Turning now to FIGS. 8 and 9, the intermediate tube 33 is shown with a stiffener tube 93 welded thereto to provide additional strength and reinforcement at the bottom of intermediate tube 33. As described previously, such reinforcement is useful when the intermediate tube 33 is extended a substantial distance above tube 91 (see FIG. 1b). The intermediate tube 33 and stiffener 93 are also provided with guide channels 151, allowing tube 33 to rotate about the cylinder housing 97 until stopped by rib 101. The intermediate tube 33 is also provided with lugs 153 to receive bolts 81 and to attach cap 105 to the top of the intermediate tube (see FIG. 5).
It will be seen from FIG. 8 that intermediate tube 33 is allowed to rotate within a predetermined range of angular motion or adaptation. Thus, the hook assembly 35 (mounted on the cap 105 of tube 33) is pivotable about a substantially vertically axis. The advantage of such rotation is to allow the hook assembly 35 to follow the angle at which the vehicle is parked with respect to the loading dock wall. Thus, the hook weldment 71 remains in maximum contact with the ICC bar. See FIG. 4. Returning to FIG. 8, the guide channels 151 prevent the tube 33 from rotating beyond the predetermined angle to avoid the possibility of the tube and thus the hook assembly 35 from rifling or rotating beyond the point at which the hook assembly 35 can effectively engage the ICC bar. For example, the vehicle restraint of the embodiment shown in FIG. 8 does not allow the hook assembly to rotate to a point at which it would be facing 180) away from the ICC bar where there would be imperfect or nonexistent restraint of the vehicle.
If, however, the vehicle is parked at a severely skewed angle with respect to the loading dock, thereby rotating the hook assembly 35 and the intermediate tube 33 to the point at which one of the guide channels 151, shown in FIG. 8, exerts a substantial force against rib 101, a safety mechanism for protection of the hydraulic cylinder is provided by means of the pin 99 and the drop-in clevis 95. See FIG. 5. If too much rotational force is thus exerted against the vehicle restraint, the pin 99 will automatically release from the drop-in clevis 95 thereby preventing damage to the cylinder housing 97. The intermediate tube 33 will remain constrained by the base tube 91, however, thus continuing to provide a restraint to the vehicle as long as the hook assembly 35 remains in contact and engagement with the ICC bar.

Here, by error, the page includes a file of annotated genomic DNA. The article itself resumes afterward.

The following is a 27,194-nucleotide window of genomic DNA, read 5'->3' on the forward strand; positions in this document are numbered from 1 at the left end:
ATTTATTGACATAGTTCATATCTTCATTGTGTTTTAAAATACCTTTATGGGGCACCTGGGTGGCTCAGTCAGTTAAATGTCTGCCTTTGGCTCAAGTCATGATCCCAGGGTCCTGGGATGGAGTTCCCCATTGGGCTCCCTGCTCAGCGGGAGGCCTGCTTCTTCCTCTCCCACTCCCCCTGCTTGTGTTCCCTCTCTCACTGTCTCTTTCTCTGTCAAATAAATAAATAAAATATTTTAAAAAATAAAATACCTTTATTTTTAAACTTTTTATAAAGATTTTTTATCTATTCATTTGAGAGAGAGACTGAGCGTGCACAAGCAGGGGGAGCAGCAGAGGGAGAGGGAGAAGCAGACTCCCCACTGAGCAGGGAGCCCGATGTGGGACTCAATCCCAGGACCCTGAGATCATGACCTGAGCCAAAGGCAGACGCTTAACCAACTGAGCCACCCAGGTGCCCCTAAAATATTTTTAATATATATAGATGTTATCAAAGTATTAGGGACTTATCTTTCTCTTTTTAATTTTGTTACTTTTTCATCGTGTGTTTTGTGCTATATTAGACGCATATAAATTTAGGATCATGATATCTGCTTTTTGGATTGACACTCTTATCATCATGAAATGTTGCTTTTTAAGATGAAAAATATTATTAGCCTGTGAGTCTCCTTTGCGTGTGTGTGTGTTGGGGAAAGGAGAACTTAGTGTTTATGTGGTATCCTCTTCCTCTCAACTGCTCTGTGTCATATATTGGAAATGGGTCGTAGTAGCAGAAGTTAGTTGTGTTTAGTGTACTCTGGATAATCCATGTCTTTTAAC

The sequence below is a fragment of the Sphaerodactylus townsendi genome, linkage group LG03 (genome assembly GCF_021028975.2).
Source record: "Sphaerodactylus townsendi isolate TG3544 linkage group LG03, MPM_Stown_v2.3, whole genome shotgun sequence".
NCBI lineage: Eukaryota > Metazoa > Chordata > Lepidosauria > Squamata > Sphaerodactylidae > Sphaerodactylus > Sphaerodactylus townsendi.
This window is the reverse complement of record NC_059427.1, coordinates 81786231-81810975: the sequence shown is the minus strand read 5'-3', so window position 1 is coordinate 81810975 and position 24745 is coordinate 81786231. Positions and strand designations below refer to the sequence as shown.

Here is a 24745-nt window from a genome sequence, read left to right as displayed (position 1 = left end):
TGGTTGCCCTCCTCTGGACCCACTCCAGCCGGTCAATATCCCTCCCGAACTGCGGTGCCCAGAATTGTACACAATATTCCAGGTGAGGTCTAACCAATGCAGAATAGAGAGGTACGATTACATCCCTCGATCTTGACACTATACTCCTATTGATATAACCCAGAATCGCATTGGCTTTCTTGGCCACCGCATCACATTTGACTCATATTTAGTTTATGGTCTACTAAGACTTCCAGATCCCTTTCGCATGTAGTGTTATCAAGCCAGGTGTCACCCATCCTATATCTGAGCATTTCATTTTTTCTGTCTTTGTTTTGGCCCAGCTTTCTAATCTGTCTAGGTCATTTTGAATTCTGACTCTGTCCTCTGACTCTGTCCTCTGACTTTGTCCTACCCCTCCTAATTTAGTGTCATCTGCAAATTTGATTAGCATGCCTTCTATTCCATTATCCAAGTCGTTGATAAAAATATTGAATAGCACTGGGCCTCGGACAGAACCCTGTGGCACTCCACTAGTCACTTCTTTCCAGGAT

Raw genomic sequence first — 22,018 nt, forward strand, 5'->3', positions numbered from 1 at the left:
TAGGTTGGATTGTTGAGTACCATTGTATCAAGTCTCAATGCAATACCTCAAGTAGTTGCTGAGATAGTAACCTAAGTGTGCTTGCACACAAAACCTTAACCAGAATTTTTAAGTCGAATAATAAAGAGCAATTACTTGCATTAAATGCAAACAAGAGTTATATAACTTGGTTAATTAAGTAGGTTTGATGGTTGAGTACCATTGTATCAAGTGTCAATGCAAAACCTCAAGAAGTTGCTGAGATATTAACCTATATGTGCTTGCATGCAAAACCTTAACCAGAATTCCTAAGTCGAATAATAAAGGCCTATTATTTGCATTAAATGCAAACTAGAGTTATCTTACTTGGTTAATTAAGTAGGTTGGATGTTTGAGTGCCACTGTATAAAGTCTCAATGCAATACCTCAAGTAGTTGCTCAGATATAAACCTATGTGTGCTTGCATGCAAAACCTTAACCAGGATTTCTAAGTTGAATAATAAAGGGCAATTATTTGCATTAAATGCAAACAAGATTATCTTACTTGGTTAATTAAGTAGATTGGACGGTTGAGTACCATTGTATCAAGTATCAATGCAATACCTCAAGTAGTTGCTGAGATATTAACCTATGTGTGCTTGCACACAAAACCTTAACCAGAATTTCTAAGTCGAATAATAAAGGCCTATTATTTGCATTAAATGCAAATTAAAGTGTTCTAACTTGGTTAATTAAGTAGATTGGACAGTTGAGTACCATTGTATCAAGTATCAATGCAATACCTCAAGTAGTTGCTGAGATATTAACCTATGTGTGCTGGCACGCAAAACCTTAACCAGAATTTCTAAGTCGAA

Turning now to FIG. 10, a side elevational view of the hook assembly 35 illustrates the hook weldment 71 to which the sensor 73 is attached by inserting a pin through hole 165. Cam 57 also is shown. The switch assembly 77 is illustrated showing the switch 167 and the spring 169. A cable 135 communicates a signal from the switch 167 to the control station within the building. The cable 135 is mounted on cable mounting hardware 173. The cable 135 includes wires 175 for communicating a signal.
FIG. 11 is a front elevational view of the hook assembly 35 of FIG. 10 and more clearly illustrates the components of the assembly, including the cylinder rod connectors 185. Similarly, FIG. 12 is a top plan view of the hook assembly of FIG. 10.
In operation, the vehicle restraint 1 is activated by pushing the "up" button at the control station. The ram 33 is raised by power means until the sensor 73 engages the ICC bar 37, whereupon switch assembly 77 communicates engagement to the control station and the ram is stopped from further upward movement. If the ICC bar 37 thereafter "floats" upward, i.e., upon unloading the vehicle, sensor 73 and switch assembly 77 communicate the same to the control station, thereby reactivating the power means and raising the ram to the limit allowed by the overall dimensions of the vehicle restraint components. An alarm and reset may be provided for such a limit condition. If the ICC bar 37 "floats" downward, i.e., upon loading the vehicle, a hydraulic relief mechanism permits cylinder rod 103 (and thus the hook assembly 35) to retract by forcing hydraulic fluid out of the cylinder housing 97 by means of a relief valve into the hydraulic fluid tank. The vehicle restraint 1 may be returned to the stored position by pushing the "down" button at the control station, thereby lowering ram 33, hook assembly 35, etc., into the housing until switch 113 is contacted.
Thus, it will be seen that an improved vehicle restraint has been disclosed which is capable of belowground storage and which is provided with an advantageous stepped hook and sensor for more effective restraint of a vehicle.
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|U.S. Classification||14/69.5, 14/71.5, 14/71.1, 414/401|
|Aug 26, 1991||AS||Assignment|
Owner name: RITE-HITE CORPORATION A CORPORATION OF WI, WISCO
Free format text: ASSIGNMENT OF ASSIGNORS INTEREST.;ASSIGNOR:HAHN, NORBERT;REEL/FRAME:005835/0058
Effective date: 19910731
|Oct 16, 1996||FPAY||Fee payment|
Year of fee payment: 4
|May 26, 1998||AS||Assignment|
Owner name: RITE-HITE HOLDING CORPORATION, WISCONSIN
Free format text: ASSIGNMENT OF ASSIGNORS INTEREST;ASSIGNOR:RITE-HITE CORPORATION;REEL/FRAME:009207/0712
Effective date: 19971231
|Sep 28, 2000||FPAY||Fee payment|
Year of fee payment: 8
|Dec 8, 2004||REMI||Maintenance fee reminder mailed|
|May 25, 2005||LAPS||Lapse for failure to pay maintenance fees|
|Jul 19, 2005||FP||Expired due to failure to pay maintenance fee|
Effective date: 20050525